A new theory of development: the generation of complexity in ontogenesis
Published 8 February 2016.DOI: 10.1098/rsta.2015.0148
Today there is a very wide consensus on the idea that embryonic development is the result of a genetic programme and of epigenetic processes. Many models have been proposed in this theoretical framework to account for the various aspects of development, and virtually all of them have one thing in common: they do not acknowledge the presence of organic codes (codes between organic molecules) in ontogenesis. Here it is argued instead that embryonic development is a convergent increase in complexity that necessarily requires organic codes and organic memories, and a few examples of such codes are described. This is the code theory of development, a theory that was originally inspired by an algorithm that is capable of reconstructing structures from incomplete information, an algorithm that here is briefly summarized because it makes it intuitively appealing how a convergent increase in complexity can be achieved. The main thesis of the new theory is that the presence of organic codes in ontogenesis is not only a theoretical necessity but, first and foremost, an idea that can be tested and that has already been found to be in agreement with the evidence.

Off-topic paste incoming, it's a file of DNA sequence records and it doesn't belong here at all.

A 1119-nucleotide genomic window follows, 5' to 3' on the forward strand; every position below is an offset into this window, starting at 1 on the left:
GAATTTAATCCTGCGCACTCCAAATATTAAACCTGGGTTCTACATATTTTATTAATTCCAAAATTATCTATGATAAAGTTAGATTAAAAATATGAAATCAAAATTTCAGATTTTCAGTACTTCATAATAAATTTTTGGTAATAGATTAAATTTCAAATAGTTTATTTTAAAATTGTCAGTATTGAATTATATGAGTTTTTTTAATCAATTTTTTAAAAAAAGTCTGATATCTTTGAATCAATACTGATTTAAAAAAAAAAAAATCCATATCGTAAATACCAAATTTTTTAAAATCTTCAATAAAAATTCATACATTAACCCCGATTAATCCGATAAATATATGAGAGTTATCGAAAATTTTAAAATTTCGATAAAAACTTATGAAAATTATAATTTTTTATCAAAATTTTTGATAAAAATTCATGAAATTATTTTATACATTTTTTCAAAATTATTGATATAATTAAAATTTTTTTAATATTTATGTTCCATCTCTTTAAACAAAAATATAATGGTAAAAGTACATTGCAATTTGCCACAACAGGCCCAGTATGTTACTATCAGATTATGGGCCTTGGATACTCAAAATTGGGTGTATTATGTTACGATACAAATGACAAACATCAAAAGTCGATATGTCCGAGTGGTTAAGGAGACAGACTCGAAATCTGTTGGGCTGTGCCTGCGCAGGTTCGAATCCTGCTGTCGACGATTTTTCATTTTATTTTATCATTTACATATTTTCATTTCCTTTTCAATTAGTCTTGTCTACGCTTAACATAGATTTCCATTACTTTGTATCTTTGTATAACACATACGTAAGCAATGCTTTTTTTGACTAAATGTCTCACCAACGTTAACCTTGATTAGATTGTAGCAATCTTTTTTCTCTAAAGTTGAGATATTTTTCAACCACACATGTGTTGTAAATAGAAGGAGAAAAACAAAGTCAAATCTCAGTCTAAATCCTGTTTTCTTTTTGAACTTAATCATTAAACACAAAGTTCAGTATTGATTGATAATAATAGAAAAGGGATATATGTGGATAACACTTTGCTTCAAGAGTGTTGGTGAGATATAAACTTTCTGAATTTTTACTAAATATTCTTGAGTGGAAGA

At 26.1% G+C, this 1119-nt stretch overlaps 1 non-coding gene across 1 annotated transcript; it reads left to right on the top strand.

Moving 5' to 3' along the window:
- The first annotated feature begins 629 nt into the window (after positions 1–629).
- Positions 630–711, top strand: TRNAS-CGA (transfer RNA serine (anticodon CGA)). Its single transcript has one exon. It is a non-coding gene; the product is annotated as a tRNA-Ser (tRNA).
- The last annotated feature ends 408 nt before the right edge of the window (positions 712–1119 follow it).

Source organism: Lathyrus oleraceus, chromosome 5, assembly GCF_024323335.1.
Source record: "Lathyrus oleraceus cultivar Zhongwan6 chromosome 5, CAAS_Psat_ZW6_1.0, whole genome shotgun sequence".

One contribution of 21 to a theme issue ‘DNA as information’.
Accepted August 1, 2015.
© 2016 The Author(s)
Published by the Royal Society. All rights reserved.
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